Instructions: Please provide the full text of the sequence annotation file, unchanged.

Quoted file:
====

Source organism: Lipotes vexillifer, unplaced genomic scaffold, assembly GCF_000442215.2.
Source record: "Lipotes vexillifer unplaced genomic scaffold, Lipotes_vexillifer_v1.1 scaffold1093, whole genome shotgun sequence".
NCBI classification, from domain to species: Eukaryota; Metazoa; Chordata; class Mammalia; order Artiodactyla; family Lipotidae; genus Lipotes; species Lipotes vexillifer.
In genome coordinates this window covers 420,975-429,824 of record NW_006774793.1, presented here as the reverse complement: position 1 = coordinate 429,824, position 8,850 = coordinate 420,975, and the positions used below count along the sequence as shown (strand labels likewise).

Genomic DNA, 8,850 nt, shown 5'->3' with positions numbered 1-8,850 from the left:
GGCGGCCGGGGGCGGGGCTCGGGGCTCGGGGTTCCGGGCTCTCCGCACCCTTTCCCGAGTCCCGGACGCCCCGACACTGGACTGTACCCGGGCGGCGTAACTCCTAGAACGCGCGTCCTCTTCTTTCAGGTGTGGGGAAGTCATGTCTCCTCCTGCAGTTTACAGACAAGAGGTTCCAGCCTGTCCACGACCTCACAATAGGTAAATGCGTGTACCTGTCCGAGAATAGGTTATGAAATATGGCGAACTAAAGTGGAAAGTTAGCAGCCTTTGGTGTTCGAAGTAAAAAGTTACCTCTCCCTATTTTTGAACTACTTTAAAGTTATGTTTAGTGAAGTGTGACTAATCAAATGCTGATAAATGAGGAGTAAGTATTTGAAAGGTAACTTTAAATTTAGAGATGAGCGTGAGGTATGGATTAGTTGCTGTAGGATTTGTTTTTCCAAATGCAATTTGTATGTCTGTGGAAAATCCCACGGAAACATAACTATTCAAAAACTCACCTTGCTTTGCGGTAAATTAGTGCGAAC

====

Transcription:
Source organism: Lipotes vexillifer, unplaced genomic scaffold, assembly GCF_000442215.2.
Source record: "Lipotes vexillifer unplaced genomic scaffold, Lipotes_vexillifer_v1.1 scaffold1093, whole genome shotgun sequence".
NCBI classification, from domain to species: Eukaryota; Metazoa; Chordata; class Mammalia; order Artiodactyla; family Lipotidae; genus Lipotes; species Lipotes vexillifer.
In genome coordinates this window covers 420,975-429,824 of record NW_006774793.1, presented here as the reverse complement: position 1 = coordinate 429,824, position 8,850 = coordinate 420,975, and the positions used below count along the sequence as shown (strand labels likewise).

Genomic DNA, 8,850 nt, shown 5'->3' with positions numbered 1-8,850 from the left:
GGCGGCCGGGGGCGGGGCTCGGGGCTCGGGGTTCCGGGCTCTCCGCACCCTTTCCCGAGTCCCGGACGCCCCGACACTGGACTGTACCCGGGCGGCGTAACTCCTAGAACGCGCGTCCTCTTCTTTCAGGTGTGGGGAAGTCATGTCTCCTCCTGCAGTTTACAGACAAGAGGTTCCAGCCTGTCCACGACCTCACAATAGGTAAATGCGTGTACCTGTCCGAGAATAGGTTATGAAATATGGCGAACTAAAGTGGAAAGTTAGCAGCCTTTGGTGTTCGAAGTAAAAAGTTACCTCTCCCTATTTTTGAACTACTTTAAAGTTATGTTTAGTGAAGTGTGACTAATCAAATGCTGATAAATGAGGAGTAAGTATTTGAAAGGTAACTTTAAATTTAGAGATGAGCGTGAGGTATGGATTAGTTGCTGTAGGATTTGTTTTTCCAAATGCAATTTGTATGTCTGTGGAAAATCCCACGGAAACATAACTATTCAAAAACTCACCTTGCTTTGCGGTAAATTAGTGCGAAC